Fort St. PhilipEdit profile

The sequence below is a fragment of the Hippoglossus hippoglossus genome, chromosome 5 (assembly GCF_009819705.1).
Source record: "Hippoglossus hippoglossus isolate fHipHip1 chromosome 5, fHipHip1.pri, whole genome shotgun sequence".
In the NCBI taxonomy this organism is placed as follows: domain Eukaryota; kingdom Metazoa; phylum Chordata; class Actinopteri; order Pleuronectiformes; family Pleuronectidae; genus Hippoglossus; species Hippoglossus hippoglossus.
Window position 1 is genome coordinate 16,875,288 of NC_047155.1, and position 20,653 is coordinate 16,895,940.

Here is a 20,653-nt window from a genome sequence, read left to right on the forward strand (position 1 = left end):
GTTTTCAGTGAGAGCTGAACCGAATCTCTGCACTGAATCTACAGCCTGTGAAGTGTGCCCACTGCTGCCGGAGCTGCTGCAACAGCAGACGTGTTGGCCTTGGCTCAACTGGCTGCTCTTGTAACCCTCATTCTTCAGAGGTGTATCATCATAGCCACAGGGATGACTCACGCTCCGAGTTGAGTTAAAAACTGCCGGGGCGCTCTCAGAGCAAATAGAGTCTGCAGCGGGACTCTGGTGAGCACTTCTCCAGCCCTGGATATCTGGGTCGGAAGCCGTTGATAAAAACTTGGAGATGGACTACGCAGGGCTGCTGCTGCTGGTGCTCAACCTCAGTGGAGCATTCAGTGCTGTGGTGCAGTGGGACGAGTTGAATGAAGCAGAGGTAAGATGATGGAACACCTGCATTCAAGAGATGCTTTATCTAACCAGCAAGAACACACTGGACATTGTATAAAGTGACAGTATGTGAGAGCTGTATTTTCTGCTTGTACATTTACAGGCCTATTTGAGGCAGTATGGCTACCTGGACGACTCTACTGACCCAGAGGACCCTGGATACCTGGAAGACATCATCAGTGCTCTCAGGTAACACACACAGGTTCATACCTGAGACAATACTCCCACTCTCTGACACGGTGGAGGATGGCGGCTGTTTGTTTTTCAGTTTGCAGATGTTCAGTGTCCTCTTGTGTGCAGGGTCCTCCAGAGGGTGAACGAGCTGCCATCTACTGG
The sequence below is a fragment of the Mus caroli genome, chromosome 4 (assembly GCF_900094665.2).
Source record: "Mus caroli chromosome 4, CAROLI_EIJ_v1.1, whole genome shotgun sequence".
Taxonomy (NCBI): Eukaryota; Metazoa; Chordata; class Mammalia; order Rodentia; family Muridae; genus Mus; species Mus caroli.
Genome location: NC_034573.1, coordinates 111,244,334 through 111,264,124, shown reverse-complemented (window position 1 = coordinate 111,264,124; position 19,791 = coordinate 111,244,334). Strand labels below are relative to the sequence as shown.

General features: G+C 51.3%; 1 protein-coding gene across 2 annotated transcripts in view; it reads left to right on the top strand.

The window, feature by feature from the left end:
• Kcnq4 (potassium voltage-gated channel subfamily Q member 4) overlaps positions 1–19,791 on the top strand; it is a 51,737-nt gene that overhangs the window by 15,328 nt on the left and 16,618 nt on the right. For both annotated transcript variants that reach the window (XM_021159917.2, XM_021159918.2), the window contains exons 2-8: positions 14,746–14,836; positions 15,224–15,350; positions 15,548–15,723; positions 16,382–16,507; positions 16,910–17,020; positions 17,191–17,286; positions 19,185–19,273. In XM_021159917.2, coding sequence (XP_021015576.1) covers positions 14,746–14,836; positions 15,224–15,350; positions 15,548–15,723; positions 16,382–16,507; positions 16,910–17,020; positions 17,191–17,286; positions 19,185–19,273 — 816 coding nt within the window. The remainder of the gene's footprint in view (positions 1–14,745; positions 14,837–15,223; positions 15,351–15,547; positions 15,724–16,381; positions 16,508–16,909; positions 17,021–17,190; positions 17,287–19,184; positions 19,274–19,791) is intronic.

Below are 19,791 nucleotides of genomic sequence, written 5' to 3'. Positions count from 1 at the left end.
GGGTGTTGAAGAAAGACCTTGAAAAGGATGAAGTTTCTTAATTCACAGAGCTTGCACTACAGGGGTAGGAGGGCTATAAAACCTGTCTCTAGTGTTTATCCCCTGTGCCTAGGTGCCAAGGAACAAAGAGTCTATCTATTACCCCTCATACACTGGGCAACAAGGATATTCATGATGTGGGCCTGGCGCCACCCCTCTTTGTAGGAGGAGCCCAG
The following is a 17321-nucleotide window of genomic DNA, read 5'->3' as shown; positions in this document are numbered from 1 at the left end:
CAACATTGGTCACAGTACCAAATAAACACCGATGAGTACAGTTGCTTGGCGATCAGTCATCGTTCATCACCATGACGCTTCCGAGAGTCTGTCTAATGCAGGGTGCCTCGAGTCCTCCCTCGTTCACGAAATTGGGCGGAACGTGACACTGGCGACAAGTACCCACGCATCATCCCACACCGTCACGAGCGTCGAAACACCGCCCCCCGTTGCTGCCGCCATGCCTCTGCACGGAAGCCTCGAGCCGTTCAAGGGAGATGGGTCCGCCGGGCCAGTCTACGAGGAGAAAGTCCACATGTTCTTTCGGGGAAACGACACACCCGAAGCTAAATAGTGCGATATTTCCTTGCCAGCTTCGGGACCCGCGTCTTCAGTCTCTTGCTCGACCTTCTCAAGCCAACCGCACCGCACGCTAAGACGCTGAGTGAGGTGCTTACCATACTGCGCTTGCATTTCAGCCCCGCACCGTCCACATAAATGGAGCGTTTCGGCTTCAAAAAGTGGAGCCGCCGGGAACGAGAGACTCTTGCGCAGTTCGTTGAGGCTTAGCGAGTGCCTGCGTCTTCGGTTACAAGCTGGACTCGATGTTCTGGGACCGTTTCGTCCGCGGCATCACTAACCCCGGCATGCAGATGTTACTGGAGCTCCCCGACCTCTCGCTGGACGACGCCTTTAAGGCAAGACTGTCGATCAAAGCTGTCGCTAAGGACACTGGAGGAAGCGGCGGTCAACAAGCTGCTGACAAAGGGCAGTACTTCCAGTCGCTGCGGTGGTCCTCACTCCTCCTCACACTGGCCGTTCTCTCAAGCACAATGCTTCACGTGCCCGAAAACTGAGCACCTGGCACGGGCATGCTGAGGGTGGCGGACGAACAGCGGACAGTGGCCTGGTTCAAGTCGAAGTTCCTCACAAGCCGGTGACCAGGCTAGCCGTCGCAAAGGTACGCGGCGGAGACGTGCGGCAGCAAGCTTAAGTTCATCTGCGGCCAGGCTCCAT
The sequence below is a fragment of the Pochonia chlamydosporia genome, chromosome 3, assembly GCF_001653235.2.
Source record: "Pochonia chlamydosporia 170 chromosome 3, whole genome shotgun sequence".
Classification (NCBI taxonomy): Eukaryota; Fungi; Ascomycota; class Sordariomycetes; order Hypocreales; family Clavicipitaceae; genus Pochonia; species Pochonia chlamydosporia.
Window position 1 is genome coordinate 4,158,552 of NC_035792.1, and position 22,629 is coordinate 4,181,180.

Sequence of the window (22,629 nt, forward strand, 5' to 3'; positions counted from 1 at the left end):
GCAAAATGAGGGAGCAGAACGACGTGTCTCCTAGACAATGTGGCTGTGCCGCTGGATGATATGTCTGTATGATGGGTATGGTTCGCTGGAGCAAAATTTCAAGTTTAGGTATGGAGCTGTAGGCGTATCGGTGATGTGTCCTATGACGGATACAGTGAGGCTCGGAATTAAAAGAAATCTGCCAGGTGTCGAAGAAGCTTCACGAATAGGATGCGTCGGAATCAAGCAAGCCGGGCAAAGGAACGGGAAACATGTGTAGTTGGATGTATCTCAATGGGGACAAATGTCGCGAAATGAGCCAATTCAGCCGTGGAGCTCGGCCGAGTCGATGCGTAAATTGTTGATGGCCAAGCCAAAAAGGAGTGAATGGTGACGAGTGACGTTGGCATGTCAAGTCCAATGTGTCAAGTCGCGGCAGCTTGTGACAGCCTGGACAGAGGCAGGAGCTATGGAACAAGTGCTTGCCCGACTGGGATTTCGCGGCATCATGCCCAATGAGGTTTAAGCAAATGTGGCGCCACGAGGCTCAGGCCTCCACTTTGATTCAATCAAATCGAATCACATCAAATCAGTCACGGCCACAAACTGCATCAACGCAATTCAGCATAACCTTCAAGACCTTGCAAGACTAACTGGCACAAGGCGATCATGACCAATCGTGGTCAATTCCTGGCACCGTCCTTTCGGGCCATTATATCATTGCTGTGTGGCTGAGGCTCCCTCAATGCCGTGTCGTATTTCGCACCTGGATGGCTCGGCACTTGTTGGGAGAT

Fort St. Philip is a decommissioned masonry fort located on the eastern bank of the Mississippi River, about 40 miles (64 km) up river from its mouth in Plaquemines Parish, Louisiana. It formerly served as military protection of New Orleans, Louisiana, some 80 miles (130 km) up river, and the lower Mississippi. The first fort on this location "San Felipe", was constructed in the 18th century during the Spanish control of Louisiana. The fort served a role in protecting the United States from the British invasion in the War of 1812, seeing 9 days of battle in January 1815, the 9th to the 18th. Specifically, an action against British Navy vessels attempting to attack or bypass the fort. The current fort was constructed along with Fort Jackson on the river's western bank as a coastal defense for New Orleans and the Mississippi, on urging of Andrew Jackson. The fort was the site of a twelve-day siege in April 1862 by the Union army during the American Civil War. It was declared a National Historic Landmark in 1960. In the 1930s the fort was used as a tanning factory. This explains the old railroad tracks and fire hydrants. From 1978 through 1989 the fort complex served as the site of an intentional, nonsectarian spiritual community called Velaashby, named by conjoining the surnames the original and subsequent private property owners respectively. The community members numbered as many as 16 at any one time and were known as the Christos family. They lived in four buildings--three two-story officers quarters and an officers club--that remained from the re-fortification of the site during the 1898 Spanish-American War. Fort St. Philip remains privately owned and in a state of bad deterioration. It was heavily damaged in hurricanes Katrina and Rita. According to the National Park Service, the owner reported that only the original brick fort and the concrete structures from the time of the Spanish-American War remain. The site is accessible only by boat or helicopter, and following erosion of the small levee is now subject to flooding during high water levels of the Mississippi River.